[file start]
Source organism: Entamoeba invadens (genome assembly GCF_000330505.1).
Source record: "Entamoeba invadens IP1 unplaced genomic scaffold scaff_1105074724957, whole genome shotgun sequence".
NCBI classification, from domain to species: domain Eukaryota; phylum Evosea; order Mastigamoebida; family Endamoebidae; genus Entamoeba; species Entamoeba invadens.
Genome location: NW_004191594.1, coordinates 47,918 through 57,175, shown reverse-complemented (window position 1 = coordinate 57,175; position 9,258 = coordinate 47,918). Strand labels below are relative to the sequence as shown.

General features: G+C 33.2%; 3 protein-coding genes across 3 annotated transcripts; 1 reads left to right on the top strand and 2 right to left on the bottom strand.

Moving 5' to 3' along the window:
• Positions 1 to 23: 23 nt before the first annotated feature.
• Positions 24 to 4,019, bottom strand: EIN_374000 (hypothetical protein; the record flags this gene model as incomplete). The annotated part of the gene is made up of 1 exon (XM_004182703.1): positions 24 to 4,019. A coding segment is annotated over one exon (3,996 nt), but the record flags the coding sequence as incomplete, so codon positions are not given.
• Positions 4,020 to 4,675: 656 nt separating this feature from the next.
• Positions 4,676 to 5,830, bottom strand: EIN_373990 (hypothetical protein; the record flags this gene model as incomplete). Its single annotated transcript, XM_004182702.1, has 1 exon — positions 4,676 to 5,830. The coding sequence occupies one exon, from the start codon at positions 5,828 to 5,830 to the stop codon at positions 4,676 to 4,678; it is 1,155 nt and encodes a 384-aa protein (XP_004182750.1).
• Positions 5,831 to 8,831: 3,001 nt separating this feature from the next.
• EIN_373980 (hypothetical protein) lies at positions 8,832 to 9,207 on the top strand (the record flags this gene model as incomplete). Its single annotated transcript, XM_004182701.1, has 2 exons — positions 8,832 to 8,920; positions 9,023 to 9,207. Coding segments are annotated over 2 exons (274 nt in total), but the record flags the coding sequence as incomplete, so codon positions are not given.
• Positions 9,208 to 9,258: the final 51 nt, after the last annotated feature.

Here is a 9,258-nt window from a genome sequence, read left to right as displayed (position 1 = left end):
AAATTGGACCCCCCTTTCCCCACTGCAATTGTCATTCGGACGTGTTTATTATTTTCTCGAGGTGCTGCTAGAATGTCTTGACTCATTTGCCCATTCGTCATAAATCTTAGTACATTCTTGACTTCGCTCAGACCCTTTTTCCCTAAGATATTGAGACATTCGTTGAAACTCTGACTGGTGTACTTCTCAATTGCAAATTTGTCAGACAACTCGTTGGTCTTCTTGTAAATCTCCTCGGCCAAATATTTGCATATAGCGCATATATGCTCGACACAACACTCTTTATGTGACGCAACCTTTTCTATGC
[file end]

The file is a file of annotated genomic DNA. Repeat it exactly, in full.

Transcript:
Source organism: Entamoeba invadens (genome assembly GCF_000330505.1).
Source record: "Entamoeba invadens IP1 unplaced genomic scaffold scaff_1105074724957, whole genome shotgun sequence".
NCBI classification, from domain to species: domain Eukaryota; phylum Evosea; order Mastigamoebida; family Endamoebidae; genus Entamoeba; species Entamoeba invadens.
Genome location: NW_004191594.1, coordinates 47,918 through 57,175, shown reverse-complemented (window position 1 = coordinate 57,175; position 9,258 = coordinate 47,918). Strand labels below are relative to the sequence as shown.

General features: G+C 33.2%; 3 protein-coding genes across 3 annotated transcripts; 1 reads left to right on the top strand and 2 right to left on the bottom strand.

Moving 5' to 3' along the window:
• Positions 1 to 23: 23 nt before the first annotated feature.
• Positions 24 to 4,019, bottom strand: EIN_374000 (hypothetical protein; the record flags this gene model as incomplete). The annotated part of the gene is made up of 1 exon (XM_004182703.1): positions 24 to 4,019. A coding segment is annotated over one exon (3,996 nt), but the record flags the coding sequence as incomplete, so codon positions are not given.
• Positions 4,020 to 4,675: 656 nt separating this feature from the next.
• Positions 4,676 to 5,830, bottom strand: EIN_373990 (hypothetical protein; the record flags this gene model as incomplete). Its single annotated transcript, XM_004182702.1, has 1 exon — positions 4,676 to 5,830. The coding sequence occupies one exon, from the start codon at positions 5,828 to 5,830 to the stop codon at positions 4,676 to 4,678; it is 1,155 nt and encodes a 384-aa protein (XP_004182750.1).
• Positions 5,831 to 8,831: 3,001 nt separating this feature from the next.
• EIN_373980 (hypothetical protein) lies at positions 8,832 to 9,207 on the top strand (the record flags this gene model as incomplete). Its single annotated transcript, XM_004182701.1, has 2 exons — positions 8,832 to 8,920; positions 9,023 to 9,207. Coding segments are annotated over 2 exons (274 nt in total), but the record flags the coding sequence as incomplete, so codon positions are not given.
• Positions 9,208 to 9,258: the final 51 nt, after the last annotated feature.

Here is a 9,258-nt window from a genome sequence, read left to right as displayed (position 1 = left end):
AAATTGGACCCCCCTTTCCCCACTGCAATTGTCATTCGGACGTGTTTATTATTTTCTCGAGGTGCTGCTAGAATGTCTTGACTCATTTGCCCATTCGTCATAAATCTTAGTACATTCTTGACTTCGCTCAGACCCTTTTTCCCTAAGATATTGAGACATTCGTTGAAACTCTGACTGGTGTACTTCTCAATTGCAAATTTGTCAGACAACTCGTTGGTCTTCTTGTAAATCTCCTCGGCCAAATATTTGCATATAGCGCATATATGCTCGACACAACACTCTTTATGTGACGCAACCTTTTCTATGC